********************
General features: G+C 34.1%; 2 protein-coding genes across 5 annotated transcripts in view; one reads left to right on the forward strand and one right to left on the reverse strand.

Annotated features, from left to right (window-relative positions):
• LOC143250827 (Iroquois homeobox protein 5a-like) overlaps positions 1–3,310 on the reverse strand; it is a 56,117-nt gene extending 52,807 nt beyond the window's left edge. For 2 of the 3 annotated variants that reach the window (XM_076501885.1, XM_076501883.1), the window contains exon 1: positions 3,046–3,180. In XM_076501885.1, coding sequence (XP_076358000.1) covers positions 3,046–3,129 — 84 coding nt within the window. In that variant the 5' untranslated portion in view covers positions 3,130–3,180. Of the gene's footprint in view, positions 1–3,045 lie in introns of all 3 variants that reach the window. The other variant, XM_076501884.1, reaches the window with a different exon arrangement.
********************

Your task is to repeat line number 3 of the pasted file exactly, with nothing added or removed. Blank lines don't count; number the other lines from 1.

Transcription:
• LOC143250827 (Iroquois homeobox protein 5a-like) overlaps positions 1–3,310 on the reverse strand; it is a 56,117-nt gene extending 52,807 nt beyond the window's left edge. For 2 of the 3 annotated variants that reach the window (XM_076501885.1, XM_076501883.1), the window contains exon 1: positions 3,046–3,180. In XM_076501885.1, coding sequence (XP_076358000.1) covers positions 3,046–3,129 — 84 coding nt within the window. In that variant the 5' untranslated portion in view covers positions 3,130–3,180. Of the gene's footprint in view, positions 1–3,045 lie in introns of all 3 variants that reach the window. The other variant, XM_076501884.1, reaches the window with a different exon arrangement.